The same holds true for the science of faith. The empirical knowledge of the Saints, Prophets, Apostles, Fathers and Mothers of all ages is adopted and founded upon the same trust. The patristic tradition and the Church's Councils function on this provable experience. There is no Ecumenical Council without the presence of the glorified/deified (theoumenoi), those who see the divine (this is the problem of the councils of today!) Orthodox doctrine results from this relationship.
Therefore, Orthodox faith is as dogmatic as science is. Those who speak of bias in the filed of faith, must not forget the words of Marc Bloch, that all scientific research is biased from the beginning, otherwise research could not have been possible. The same holds true of faith. Orthodoxy, makes a distinction between the two types of knowledge (and wisdom), and their methods and tools, thus, avoiding any confusion between them as well as any conflict. The road remains open to confusion and conflict only where the conditions and essence of Christianity are lost. However, in the Orthodox environment, some illogical analogies exist. Such as the possibility of having someone who excels in science, yet with regard to divine knowledge is a child spiritually; and vice-versa, someone who is great in divine knowledge and completely illiterate in human wisdom as the aforementioned St. Anthony the Great. Nothing, however, precludes the possibility of possessing both types of wisdom/knowledge, as is the case of the Great Fathers and Mothers of the Church. This is exactly what the Church hymns for the 3rd century mathematician Saint Catherine the Wise as possessing both types of knowledge: The martyr having received God's wisdom since childhood, learned all secular wisdom well...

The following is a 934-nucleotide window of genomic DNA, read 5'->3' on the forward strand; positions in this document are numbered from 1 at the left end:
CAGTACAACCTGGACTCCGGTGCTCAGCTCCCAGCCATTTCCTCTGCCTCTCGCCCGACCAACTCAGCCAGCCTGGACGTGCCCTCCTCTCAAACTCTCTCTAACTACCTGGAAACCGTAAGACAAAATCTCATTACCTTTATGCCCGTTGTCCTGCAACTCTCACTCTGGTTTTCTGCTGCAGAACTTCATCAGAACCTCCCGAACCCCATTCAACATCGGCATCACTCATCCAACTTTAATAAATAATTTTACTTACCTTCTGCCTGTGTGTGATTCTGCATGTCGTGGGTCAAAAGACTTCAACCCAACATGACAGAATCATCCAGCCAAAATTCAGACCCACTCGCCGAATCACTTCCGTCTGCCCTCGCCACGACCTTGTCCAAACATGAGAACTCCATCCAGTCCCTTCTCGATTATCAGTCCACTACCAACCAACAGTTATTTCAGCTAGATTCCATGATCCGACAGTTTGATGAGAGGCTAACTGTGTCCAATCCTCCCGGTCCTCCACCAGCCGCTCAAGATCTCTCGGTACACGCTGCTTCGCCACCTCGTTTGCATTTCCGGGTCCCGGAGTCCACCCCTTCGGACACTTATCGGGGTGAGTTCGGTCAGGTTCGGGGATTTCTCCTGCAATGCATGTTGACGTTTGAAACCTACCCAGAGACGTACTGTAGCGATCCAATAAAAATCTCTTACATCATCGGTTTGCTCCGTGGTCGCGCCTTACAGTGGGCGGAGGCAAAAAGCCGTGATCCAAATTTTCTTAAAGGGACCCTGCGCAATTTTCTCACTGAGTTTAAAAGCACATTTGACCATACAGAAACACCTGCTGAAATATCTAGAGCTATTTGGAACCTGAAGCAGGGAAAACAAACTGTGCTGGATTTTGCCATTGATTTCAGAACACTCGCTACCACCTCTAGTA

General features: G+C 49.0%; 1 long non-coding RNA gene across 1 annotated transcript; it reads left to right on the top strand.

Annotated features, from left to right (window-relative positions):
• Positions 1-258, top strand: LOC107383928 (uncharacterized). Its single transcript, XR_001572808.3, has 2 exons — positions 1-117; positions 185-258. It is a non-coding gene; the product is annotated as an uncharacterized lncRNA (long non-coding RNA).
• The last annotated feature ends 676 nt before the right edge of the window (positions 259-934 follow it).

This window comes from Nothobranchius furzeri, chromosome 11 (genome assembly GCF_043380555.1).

Thus the Orthodox believer experiences in the correlation of the two knowledge-wisdoms a God-man dialectic. And to use the Christological terminology, every knowledge must stay put and move within its limits. The problem of the limits of each kind of knowledge is put thus: The surpassing of those limits leads to the confusion of their functions and finally to their conflict. According to the above, the Holy Fathers defended the correct use of science and education. Saint Gregory the Theologian states: "Education should not be dishonored." The same Father in his second theological Oration also sets the limits of both kinds of wisdom. Saint Gregory says that the ancient sage (Plato in Timaeus) said: "It is difficult to know God and impossible to express Him [verbally]." However the same Greek yet Christian St. Gregory understands that it is impossible to express (describe) God with words, moreover it is absolutely impossible to understand Him! That is, Plato has already pointed out the limits of human reason and it is important to add that there is no rationalism in the ancient Greek philosophy. Saint Gregory also demonstrates the impossibility of surpassing those limits and the conception of the Uncreated by means of the knowledge of the created.